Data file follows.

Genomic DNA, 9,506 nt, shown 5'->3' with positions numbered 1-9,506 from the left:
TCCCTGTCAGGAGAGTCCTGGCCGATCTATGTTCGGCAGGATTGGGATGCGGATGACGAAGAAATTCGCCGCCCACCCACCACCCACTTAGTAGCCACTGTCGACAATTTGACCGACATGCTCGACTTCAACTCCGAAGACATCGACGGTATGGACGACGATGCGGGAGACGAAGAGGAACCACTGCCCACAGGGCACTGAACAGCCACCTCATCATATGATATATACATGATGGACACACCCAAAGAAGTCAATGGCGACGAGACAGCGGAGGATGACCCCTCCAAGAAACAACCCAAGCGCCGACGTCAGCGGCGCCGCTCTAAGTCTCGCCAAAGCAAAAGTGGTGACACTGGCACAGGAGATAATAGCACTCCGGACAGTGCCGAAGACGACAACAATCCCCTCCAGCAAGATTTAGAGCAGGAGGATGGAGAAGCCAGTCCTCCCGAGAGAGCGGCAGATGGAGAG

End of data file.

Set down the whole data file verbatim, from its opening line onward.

Genomic DNA, 9,506 nt, shown 5'->3' with positions numbered 1-9,506 from the left:
TCCCTGTCAGGAGAGTCCTGGCCGATCTATGTTCGGCAGGATTGGGATGCGGATGACGAAGAAATTCGCCGCCCACCCACCACCCACTTAGTAGCCACTGTCGACAATTTGACCGACATGCTCGACTTCAACTCCGAAGACATCGACGGTATGGACGACGATGCGGGAGACGAAGAGGAACCACTGCCCACAGGGCACTGAACAGCCACCTCATCATATGATATATACATGATGGACACACCCAAAGAAGTCAATGGCGACGAGACAGCGGAGGATGACCCCTCCAAGAAACAACCCAAGCGCCGACGTCAGCGGCGCCGCTCTAAGTCTCGCCAAAGCAAAAGTGGTGACACTGGCACAGGAGATAATAGCACTCCGGACAGTGCCGAAGACGACAACAATCCCCTCCAGCAAGATTTAGAGCAGGAGGATGGAGAAGCCAGTCCTCCCGAGAGAGCGGCAGATGGAGAG